Is the problem neglected? Is it being unfairly overlooked because, say,
it affects the world’s poorest people? It’s a low probability event, like a pandemic? Or just few people know about it? It may well be the world’s highest-impact
problem, is something you’ve never even considered working on. Third question – is the problem solvable? It wouldn’t have been a film without the fine
work that they are doing, in an attempt, and I might add an effective attempt… It turns out that Scared Straight is not unusual. David Anderson, an expert on evidence-based
policy estimated that: “Of social programs that have been rigorously
evaluated, perhaps 75% or more turn out to produce small
or no effects, and in some cases negative effects. This actually means that if you pick a social
programme to work on, without looking at the evidence behind it,
Then there’s a good chance of just having very little impact. Instead ask yourself:
Is the problem solvable? Is there an approach to fixing it with rigorous
evidence behind it? Like how lots of studies show malaria nets
prevent malaria. Or maybe you can test out a new but promising
approach that might be even more effective? Or maybe you know an approach to solving a
problem that has a small chance of working but if it did would have a massive impact? Like research into a key question, or a political
campaign… If the answer to all of these is no,
then it’s probably better to find another problem to work on. So that’s it. These three questions will help you choose
between the problems you encounter, and avoid working on something ineffective. You can think of them – scale, neglectedness
and solvability – as three dimensions on a graph. You probably won’t find opportunities that
score brilliantly on all three. Rather, look for what does best overall. A problem that’s really big & neglected, could
be worth tackling even if it seems hard to solve. One more thing – there’s no point working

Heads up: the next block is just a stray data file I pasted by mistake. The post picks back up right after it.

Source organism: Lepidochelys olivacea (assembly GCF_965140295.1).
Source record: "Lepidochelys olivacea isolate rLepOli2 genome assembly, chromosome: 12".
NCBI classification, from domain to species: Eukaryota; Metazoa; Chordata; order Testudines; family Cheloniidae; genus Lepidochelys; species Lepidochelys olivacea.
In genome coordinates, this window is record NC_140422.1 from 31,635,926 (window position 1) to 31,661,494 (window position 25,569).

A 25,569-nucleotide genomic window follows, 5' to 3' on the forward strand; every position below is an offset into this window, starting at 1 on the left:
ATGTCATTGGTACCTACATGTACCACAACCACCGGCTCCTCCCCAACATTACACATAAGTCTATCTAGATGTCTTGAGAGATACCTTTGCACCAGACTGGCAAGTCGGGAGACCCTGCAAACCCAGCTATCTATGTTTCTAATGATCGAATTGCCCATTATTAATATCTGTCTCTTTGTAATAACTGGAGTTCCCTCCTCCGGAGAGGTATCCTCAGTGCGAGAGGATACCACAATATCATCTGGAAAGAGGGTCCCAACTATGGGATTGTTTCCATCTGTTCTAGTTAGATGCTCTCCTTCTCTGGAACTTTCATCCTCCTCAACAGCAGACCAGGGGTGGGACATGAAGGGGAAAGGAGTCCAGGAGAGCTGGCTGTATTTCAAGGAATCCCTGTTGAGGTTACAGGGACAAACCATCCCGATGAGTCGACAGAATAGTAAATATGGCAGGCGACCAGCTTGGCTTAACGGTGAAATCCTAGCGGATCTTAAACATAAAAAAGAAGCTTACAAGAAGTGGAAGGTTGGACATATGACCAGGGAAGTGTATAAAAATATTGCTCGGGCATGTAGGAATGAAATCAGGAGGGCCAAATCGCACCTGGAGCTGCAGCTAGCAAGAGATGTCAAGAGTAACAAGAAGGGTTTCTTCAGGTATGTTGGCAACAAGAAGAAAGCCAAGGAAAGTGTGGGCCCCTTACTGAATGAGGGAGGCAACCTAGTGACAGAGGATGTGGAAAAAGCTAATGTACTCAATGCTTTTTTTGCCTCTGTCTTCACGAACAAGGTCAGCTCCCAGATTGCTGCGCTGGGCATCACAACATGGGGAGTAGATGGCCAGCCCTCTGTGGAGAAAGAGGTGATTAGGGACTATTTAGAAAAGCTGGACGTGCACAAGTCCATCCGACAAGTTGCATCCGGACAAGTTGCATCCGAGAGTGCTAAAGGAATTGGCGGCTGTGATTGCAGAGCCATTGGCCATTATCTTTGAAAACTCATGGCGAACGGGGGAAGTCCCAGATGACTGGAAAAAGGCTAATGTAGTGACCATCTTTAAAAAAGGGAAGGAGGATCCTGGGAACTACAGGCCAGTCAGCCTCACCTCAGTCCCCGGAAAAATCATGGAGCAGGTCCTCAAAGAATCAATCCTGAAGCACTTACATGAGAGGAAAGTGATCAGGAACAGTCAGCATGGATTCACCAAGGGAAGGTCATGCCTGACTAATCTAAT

on a problem in a role that you’ll find boring, or be bad at. So you also need to consider your chances
of success in the area, what we call your personal fit
and it’s where your interest in the area comes in We cover it and other important factors elsewhere in the career guide. So, what are the world’s most urgent problems? What are the biggest issues that no one is
talking about, and possible to solve? Continue on to find out some of our answers
– why ending diarrhoea might save as many lives as world peace,
how artificial intelligence might be even more important,
and what you can do with your own career to help make the most urgent changes happen.

25 thoughts on “Our top 3 lessons on how not to waste your career on things that don’t change the world”

  1. Guys, everything is good except music and its timing.
    Music is rather irritating during the description of crucial points (2:56– 3:08, 4:15–4:29, 5:10–5:30)
    It's better to have no music than to have bad music, so use some beta-watchers. I'm sure that I'm definitely no the only one who is like this.
    It's very likely that there are other ways to improve this video, but I'm not pro in this domain, so, that's all I could say.

  2. trade, trade is the most urgent and neglected problem. so neglected that no one even understands how it is a problem when they hear someone says it is, it's built so strongly into our cultures that we view it as nothing but natural.
    but i invite you to investigate it, i propose to start from here:
    https://www.tromsite.com/2016/03/money-game-beyond/

  3. Firstly, thanks for the great work you do at 80000Hours.

    You give the impression that individuals committing to fight climate change may be ineffective because of the huge effort already being exerted in this area, or to put another way, climate change isn't being neglected, so why bother. That's ironic because you understood the message which the late (and great) Professor David MacKay so eloquently delivered, but still, fail to comprehend both the size of the problem and scale of solution required.

    Don't be offended, you are not the only one. Over the past thirty years policies implemented have been about as effective as unplugging phone chargers – just look at the graph:
    https://scripps.ucsd.edu/programs/keelingcurve/wp-content/plugins/sio-bluemoon/graphs/mlo_full_record.png